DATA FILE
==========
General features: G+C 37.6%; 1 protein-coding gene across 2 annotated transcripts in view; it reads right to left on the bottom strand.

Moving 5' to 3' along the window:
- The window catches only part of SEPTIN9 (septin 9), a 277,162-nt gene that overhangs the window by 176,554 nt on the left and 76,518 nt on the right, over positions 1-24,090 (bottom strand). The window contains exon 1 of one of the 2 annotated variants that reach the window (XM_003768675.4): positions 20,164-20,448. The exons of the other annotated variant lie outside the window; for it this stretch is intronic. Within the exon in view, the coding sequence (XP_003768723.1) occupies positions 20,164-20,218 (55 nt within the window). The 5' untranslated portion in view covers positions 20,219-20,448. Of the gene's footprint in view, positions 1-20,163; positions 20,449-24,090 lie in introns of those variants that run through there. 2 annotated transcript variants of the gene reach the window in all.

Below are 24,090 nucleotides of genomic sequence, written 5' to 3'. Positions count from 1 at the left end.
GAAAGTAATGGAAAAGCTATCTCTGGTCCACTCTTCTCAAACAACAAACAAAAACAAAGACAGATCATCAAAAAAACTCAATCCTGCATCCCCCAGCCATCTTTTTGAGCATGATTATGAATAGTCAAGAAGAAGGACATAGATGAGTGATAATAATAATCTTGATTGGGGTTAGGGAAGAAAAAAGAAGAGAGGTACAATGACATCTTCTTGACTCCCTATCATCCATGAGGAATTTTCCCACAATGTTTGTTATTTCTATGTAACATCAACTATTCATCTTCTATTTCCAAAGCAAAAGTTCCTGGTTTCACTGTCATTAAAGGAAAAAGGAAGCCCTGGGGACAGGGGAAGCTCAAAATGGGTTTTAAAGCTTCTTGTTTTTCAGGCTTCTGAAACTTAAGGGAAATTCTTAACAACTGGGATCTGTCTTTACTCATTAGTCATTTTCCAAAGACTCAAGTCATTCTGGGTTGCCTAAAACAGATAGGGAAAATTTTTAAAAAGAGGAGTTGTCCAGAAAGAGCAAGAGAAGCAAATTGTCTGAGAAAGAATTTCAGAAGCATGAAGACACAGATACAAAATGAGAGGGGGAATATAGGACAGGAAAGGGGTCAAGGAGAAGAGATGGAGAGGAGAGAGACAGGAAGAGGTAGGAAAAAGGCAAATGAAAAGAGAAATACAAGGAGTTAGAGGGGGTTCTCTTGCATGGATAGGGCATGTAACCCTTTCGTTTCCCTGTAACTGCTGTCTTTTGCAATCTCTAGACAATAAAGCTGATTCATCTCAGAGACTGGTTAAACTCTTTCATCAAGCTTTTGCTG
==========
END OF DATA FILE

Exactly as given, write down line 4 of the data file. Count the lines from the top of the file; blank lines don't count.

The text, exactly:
Below are 24,090 nucleotides of genomic sequence, written 5' to 3'. Positions count from 1 at the left end.